Guild Wars 2 is eliminating that by basically making almost all of the content social-able; so even if you randomly help someone you won't take his or her xp or loot even if you happened to hit the mob first; if you help someone do an event you will also get rewards even if you've done it before, so no more being in a different part of a quest chain.

Now another thing that always happens is when a member of my kinship (lotro for guild) wants help, but he's 30 levels below me. If I help him, not only do I not get anything from doing content trivial to my level, he doesn't get any xp from any kills either.

In GW2, when you do content below your level you automatically scale down to an appropriate level and get rewards appropriate to your actual level, so helping a lower level guild-mate will in fact benefit you as well.

Basically, the way I see it is that GW2 is trying to get rid of the penalties of grouping or helping others, and instead making sure you benefit from it. They have thought this through very well from what I can tell, and I can hardly wait for the game.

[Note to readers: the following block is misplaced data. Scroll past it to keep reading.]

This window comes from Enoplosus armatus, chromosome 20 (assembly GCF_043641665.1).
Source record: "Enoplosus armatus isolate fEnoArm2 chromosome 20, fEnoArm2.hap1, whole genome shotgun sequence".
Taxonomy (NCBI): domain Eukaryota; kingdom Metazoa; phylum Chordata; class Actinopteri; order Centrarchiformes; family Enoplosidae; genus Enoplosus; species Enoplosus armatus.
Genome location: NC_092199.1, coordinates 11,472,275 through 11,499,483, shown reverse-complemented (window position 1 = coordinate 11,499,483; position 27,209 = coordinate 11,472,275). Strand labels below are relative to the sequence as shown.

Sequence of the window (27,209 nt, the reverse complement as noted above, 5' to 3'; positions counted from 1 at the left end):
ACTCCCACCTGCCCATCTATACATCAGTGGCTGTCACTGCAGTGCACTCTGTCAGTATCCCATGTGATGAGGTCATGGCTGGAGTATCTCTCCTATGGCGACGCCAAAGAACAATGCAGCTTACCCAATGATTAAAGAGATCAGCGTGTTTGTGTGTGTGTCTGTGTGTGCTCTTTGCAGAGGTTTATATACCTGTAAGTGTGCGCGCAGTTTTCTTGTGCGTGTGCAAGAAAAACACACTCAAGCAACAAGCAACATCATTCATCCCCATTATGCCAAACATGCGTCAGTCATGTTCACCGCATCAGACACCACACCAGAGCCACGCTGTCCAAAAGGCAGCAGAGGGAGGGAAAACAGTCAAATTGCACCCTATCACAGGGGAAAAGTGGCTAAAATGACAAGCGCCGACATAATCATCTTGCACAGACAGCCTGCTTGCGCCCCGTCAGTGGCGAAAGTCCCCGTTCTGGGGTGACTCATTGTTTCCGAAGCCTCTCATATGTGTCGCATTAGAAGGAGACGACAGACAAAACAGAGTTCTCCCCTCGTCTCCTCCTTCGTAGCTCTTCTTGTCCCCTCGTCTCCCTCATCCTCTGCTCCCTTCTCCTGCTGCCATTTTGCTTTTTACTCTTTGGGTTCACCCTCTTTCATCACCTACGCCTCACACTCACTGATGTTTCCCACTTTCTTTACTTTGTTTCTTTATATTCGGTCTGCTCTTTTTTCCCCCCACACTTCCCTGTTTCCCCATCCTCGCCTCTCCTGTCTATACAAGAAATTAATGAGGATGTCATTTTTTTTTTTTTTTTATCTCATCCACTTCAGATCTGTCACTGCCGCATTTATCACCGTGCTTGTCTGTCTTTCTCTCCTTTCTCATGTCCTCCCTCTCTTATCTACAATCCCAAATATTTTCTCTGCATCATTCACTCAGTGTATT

Posted: May 17th 2011 5:56PM Lorderan said

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I remember a time tanking in a Heroic in WoW. Had a pretty good group no griefing, but the warlock running with us was doing absolutely woeful DPS. Had a quick look at his talents and was all over the place. I was feeling generous and luckily he/she was on my server. So after the run I asked them how they were doing and whether they wanted some help with their talents and method. They agreed. I logged onto my Warlock and spent the next hour helping them changing their talent tree and working they're rotation. Increased their dps by about 300%. The guy was absolutely thrilled. People bitch about how bad some people can be in MMO's, but the only way of fighting those shits is to ignore everyone who is a tool and within reason always help out a newbie. Trust me you'll feel good about it, and you help make the MMO a nicer place.